How can sulphur oxides emissions be reduced?
High-level dispersion has traditionally been employed to lower localised ground-level concentrations of sulphur oxides (SOx).
Despite the fact that these methods minimized localized health effects, it is now known that sulphur compounds move large distances in the upper atmosphere and can cause damage far from their source. As a result, the goal must be to minimize overall emissions.
The amount of harm caused by SOx emissions is essentially determined by ground-level ambient concentrations, the number of persons exposed, and the length of exposure. Because source location has an impact on these characteristics, plant placement is an important consideration in any SOx control strategy.
SO2 emissions are mostly found in the flue gas of fossil-fuel-based power plants!
With the building of large-scale power plants in India, the problem of high volumes of SO2 emitted from a single site has become a public concern. SO2 emissions pose a major threat to human health. Skin, eyes, nose, throat, and lungs are all irritated. Further issues, such as inflammation in the respiratory system, may arise as a result of the increased exposure. Inhaling SO2 is extremely hazardous and can potentially result in death.
The use of low-sulphur fuel, reduction or elimination of sulphur in the feed, suitable combustion methods, and emission control technologies such as sorbent injection and flue gas desulfurization are the main techniques to reducing SOx emissions (FGD).
Because sulphur emissions are proportional to the sulphur content of the fuel, using low-sulphur fuels like natural gas, low-sulphur oil, or low-sulphur coal is an efficient way to reduce SOx emissions. When burnt, natural gas has the extra benefit of producing no particulate matter.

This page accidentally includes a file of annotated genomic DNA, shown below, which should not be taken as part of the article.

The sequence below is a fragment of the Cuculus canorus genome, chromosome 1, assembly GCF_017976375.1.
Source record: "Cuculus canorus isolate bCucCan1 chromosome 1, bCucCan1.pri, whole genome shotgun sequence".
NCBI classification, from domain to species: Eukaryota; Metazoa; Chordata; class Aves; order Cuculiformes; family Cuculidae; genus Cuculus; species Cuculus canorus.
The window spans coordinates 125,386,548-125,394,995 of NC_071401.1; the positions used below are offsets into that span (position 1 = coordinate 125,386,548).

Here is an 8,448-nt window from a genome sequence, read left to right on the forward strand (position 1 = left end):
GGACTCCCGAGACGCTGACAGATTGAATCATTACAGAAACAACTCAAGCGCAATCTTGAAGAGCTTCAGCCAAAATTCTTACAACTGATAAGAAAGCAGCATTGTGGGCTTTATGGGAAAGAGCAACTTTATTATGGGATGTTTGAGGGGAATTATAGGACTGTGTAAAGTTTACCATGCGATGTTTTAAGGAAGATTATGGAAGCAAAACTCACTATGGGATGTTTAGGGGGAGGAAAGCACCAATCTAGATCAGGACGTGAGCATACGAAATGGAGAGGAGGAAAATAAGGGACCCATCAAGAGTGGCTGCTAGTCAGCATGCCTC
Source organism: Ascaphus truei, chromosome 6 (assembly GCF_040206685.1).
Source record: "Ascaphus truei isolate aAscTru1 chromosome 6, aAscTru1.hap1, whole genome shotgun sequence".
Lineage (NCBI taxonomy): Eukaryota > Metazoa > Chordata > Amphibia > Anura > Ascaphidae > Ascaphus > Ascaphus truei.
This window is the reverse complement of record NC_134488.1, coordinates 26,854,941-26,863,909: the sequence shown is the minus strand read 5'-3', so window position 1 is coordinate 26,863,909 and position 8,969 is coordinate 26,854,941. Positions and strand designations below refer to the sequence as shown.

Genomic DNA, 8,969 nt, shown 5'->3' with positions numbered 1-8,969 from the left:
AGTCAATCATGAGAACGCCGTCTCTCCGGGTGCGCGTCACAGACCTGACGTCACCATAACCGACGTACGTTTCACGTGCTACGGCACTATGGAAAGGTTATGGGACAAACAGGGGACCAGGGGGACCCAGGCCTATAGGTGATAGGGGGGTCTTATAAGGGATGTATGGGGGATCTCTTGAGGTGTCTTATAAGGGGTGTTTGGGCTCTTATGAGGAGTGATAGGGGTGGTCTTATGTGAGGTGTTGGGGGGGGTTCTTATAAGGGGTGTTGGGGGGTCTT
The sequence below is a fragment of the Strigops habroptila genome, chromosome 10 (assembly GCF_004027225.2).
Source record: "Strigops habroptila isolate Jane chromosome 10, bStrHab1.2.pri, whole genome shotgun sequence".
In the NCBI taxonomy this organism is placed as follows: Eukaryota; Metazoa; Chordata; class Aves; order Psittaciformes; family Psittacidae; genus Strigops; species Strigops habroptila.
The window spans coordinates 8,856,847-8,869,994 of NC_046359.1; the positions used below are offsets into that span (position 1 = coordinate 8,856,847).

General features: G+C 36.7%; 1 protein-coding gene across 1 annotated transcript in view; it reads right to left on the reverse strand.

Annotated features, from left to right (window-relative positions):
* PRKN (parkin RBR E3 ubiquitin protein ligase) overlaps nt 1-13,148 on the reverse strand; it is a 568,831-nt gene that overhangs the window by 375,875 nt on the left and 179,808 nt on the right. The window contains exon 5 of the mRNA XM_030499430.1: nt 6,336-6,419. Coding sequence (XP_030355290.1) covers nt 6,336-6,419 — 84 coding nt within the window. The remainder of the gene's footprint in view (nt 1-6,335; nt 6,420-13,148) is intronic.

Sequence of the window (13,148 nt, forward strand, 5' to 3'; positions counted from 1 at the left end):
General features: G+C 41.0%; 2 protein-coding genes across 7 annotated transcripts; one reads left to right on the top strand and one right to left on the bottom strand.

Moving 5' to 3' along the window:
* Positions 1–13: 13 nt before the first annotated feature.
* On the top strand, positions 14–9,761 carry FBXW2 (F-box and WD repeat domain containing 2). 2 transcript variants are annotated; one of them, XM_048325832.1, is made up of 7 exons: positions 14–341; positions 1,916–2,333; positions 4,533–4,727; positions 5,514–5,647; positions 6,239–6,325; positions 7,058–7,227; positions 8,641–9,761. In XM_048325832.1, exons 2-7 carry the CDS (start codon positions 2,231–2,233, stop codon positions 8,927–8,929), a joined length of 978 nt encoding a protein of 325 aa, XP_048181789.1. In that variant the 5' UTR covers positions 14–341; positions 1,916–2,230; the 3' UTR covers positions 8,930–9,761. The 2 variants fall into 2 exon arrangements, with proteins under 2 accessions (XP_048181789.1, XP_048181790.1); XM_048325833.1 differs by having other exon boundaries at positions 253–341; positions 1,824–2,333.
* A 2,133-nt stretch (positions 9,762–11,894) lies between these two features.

Cleaning of the fuel
Beneficiation is the most important approach for lowering the sulphur level of gasoline. In high-sulphur coal, up to 70% of the sulphur is in the form of pyritic or mineral sulphate, which is not chemically bound to the coal. Beneficiation of coal may remove 50% of pyritic sulphur and 20–30% of total sulphur. (It's useless for eliminating organic sulphur.)
Beneficiation also eliminates the ash that causes particulate emissions. This method may be cost-effective in reducing sulphur oxide emissions in some situations, but it may result in huge amounts of solid waste and acid wastewaters that must be appropriately treated and disposed of.
Chemical desulfurization techniques can remove sulphur from oil, however this is not a commonly utilised commercial technology outside of the petroleum sector.
The two main approaches for reducing emissions-
Sorbent injection is the process of injecting an alkali chemical into coal combustion gases to react with sulphur dioxide. Lime and lime variations are common calcium sorbents. Compounds based on sodium are also utilized. Sulphur oxide emissions are reduced by 30–60% using sorbent injection methods.
Regenerative and throwaway flue gas desulfurization systems are the two most common types of FGD systems. Wet or dry procedures can be used in both ways. Currently, wet discard systems are used in more than 90% of utility FGD systems.
Because it does not lower overall SOx loads in the environment, the traditional approach of SOx dispersion through high stacks is not advised. In locations where natural gas is abundantly available and cost-effective, it is the favoured fuel. Fuel cleaning systems and combustion changes, for example, should be investigated as ways to reduce SOx emissions. The use of these approaches may eliminate the requirement for FGD systems. Dry SOx removal methods should be preferred over wet SOx removal systems wherever practical and monetarily viable.
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